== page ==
Drama at my organization about the term “Muslim ban” brought up a larger point about journalism. Long story short: our interim editor tweeted to say that editors will “probably” reject op-ed pitches that use the phrase “Muslim ban,” which he termed an “inaccurate shorthand.” When staffers (read: I) brought it up, he replied that no conscientious journalist would assign intent by connecting the dots between Trump’s statements a few years ago and his current legislation. 🤷🏽♀️. My thinking is that you can’t divorce the ban from its political, historical and social context—and, indeed, the president’s own words and actions—even if the executive order doesn’t mention the word Islam. As Todd Green later articulated in our op-ed pages, reporters must also seriously consider whether the term “travel ban” is truly any more neutral. After all, where did that language originate? I’m curious to know where other journos fall. To you, is it a Muslim ban, a travel ban, a ban on travel from several Muslim-majority countries, a travel ban many have criticized as anti-Muslim, an executive order Trump once referred to as a “Muslim ban”…?
Nearly 1 in 5 Americans think Muslims should be denied the right to vote. “It’s the natural logical outcome of believing that an entire community is a pool of suspects,” Dalia Mogahed told Slate in an interview about her new survey on public perceptions of Muslims in the Trump era. Unsurprisingly, the perception is more negative from the right, but when it comes to women’s rights the left and right are united against Islam. “The concern for Muslim women’s well-being is actually fueling what they are suffering from, which is religious bigotry,” Mogahed says.
Florida Muslims offered to host every single migrant child who has been separated from their family. The Islamic Society of Tampa Bay collected pledges from community members to cover all transportation costs and arrange housing until families can be reunited. “Our Prophet Muhammad, peace be upon him, had once said there is a grave punishment for the person who separates a child from their mother,” one leader said. “The Muslim community is ready to do its part by hosting these children in loving and safe homes until they are reunified with their parents.” No word on whether the administration will take them up on the offer. I am skeptical.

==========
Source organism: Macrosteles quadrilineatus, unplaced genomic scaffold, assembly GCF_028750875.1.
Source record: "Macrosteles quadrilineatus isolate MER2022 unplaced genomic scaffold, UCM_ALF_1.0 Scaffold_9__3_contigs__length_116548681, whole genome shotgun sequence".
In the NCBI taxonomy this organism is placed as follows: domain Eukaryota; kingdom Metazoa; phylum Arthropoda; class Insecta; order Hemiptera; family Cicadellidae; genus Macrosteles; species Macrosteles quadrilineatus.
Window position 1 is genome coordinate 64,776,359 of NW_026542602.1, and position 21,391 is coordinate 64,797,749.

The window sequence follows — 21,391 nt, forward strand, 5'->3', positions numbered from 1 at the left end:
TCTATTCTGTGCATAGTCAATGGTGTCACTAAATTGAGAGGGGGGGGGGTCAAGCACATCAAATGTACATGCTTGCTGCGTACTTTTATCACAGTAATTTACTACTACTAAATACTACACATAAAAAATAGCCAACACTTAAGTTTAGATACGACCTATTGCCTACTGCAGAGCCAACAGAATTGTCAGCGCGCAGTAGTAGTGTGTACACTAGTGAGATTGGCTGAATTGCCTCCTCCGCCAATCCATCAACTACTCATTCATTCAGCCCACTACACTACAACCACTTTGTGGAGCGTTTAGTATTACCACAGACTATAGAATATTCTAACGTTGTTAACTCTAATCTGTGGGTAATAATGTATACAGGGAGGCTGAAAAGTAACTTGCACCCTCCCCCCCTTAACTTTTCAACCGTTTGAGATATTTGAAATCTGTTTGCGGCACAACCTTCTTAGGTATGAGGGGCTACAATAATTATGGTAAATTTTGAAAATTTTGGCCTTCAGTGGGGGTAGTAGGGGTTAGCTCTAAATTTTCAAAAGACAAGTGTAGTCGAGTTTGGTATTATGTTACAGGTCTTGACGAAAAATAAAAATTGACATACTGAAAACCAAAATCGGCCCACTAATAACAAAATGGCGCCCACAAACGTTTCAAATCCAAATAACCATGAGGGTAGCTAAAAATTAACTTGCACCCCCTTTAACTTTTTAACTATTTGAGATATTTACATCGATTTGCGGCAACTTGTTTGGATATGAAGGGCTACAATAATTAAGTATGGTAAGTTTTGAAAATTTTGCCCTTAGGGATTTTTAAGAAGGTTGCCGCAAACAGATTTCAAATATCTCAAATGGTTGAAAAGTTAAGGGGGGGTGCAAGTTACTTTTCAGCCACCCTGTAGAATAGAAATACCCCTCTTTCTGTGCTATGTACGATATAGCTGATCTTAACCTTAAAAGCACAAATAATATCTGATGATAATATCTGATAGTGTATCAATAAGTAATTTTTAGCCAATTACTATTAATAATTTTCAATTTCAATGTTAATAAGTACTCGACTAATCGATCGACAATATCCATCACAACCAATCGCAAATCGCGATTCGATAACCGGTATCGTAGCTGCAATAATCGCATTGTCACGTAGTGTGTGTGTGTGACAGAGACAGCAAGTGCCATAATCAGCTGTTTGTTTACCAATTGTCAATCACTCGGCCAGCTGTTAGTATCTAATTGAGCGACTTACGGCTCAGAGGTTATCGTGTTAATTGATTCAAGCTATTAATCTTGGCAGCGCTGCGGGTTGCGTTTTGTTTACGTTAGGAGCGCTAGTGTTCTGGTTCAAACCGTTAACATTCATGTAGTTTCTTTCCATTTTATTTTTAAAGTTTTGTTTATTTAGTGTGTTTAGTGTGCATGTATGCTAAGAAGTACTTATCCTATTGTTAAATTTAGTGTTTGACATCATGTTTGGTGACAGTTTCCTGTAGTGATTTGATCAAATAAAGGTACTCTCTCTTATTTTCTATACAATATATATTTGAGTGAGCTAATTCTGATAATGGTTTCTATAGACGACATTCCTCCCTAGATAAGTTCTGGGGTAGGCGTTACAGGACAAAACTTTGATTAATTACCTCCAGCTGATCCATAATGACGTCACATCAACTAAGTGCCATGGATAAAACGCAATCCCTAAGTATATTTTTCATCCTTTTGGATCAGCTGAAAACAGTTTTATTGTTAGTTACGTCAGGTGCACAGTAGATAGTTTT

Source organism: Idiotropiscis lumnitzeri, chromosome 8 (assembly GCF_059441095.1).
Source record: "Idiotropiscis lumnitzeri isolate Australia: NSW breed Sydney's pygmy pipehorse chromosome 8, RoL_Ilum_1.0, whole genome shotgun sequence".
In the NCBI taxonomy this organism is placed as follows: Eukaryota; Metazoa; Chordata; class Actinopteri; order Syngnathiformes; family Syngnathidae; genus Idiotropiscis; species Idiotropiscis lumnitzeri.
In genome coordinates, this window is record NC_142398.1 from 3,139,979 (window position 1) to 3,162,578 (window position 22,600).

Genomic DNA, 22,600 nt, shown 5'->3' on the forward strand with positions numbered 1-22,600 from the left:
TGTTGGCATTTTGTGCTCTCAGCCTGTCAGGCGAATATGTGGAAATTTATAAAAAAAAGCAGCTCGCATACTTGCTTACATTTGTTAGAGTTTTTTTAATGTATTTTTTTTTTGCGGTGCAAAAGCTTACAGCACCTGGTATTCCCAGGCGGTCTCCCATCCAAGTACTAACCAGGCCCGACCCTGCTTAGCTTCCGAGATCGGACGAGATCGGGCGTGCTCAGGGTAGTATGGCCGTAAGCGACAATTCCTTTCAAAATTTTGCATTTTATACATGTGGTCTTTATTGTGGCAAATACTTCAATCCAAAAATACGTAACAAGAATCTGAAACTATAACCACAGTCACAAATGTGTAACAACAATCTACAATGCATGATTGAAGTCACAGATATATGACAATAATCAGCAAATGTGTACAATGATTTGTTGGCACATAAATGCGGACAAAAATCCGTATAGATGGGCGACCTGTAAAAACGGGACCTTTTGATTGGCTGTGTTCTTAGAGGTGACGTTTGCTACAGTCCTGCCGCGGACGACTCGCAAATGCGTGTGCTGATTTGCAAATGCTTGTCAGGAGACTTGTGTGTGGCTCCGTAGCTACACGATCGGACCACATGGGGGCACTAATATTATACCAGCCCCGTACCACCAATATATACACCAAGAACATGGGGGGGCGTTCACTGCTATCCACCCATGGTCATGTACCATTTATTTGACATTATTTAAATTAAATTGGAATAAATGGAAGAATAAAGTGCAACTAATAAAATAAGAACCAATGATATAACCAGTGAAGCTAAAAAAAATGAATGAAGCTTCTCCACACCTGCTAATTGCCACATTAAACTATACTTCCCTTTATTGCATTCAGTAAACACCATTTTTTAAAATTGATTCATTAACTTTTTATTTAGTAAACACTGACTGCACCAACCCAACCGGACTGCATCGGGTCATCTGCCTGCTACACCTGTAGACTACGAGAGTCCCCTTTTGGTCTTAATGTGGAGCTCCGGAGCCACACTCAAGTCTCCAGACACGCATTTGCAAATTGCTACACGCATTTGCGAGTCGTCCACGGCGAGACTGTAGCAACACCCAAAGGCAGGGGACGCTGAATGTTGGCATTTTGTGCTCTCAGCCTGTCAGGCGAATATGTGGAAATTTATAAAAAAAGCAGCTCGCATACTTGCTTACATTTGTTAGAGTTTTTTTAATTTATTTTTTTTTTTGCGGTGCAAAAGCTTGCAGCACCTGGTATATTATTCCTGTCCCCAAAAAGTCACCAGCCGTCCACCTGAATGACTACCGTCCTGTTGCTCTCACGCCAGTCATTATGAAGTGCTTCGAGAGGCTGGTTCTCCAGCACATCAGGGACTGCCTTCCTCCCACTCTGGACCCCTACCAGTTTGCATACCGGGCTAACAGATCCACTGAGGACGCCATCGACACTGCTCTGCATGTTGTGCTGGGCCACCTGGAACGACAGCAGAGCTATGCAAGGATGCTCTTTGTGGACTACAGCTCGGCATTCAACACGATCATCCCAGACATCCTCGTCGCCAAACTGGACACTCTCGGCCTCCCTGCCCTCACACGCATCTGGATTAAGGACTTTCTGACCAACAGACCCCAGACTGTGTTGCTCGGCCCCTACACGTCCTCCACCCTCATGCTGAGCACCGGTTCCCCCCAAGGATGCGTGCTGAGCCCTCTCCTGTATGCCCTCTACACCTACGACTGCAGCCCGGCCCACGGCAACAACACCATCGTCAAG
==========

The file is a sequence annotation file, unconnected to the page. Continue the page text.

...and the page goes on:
👌 Shout out to “Being Muslim”
I just received Sylvia Chan-Malik’s new book, “Being Muslim: A Cultural History of Women of Color and American Islam,” in the mail over the weekend and hope to interview her about it soon. An associate professor at Rutgers University, Chan-Malik teaches on American studies, critical race and ethnic studies, and women's and gender studies. And some personal background: she was raised in a culturally Buddhist household by Chinese immigrants, worked as a journalist and engaged in anti-racist activist circles, then converted to Islam shortly after 9/11, when she began studying the history of Islam in the U.S. That’s still the major focus on her research.
The author Zareena Grewal says Chan-Malik’s book argues for “conceptualizing Islam in the US in terms of its foundational blackness and the religious opposition to racism and sexism." Really look forward to digging into it myself.
By the way, if her name sounds familiar, Chan-Malik was also interviewed in that Slate video. Find her measured reading of Wajahat Ali’s controversial article here.
🗣 Talk to me
Over the next several months, I'm looking to collaborate with Muslim journalists, activists and academics to develop special editions of Creeping Sharia. I'd like to work with experts to curate reading guides on niche topics like CVE or immigration law, as well as sects and offshoots like Ismailis, Sufis, the Nation of Islam and more. Shoot me a message if you’re interested.
If you have any questions, comments or suggestions, I would love to hear them. Otherwise, see you in a couple weeks, insha’Allah!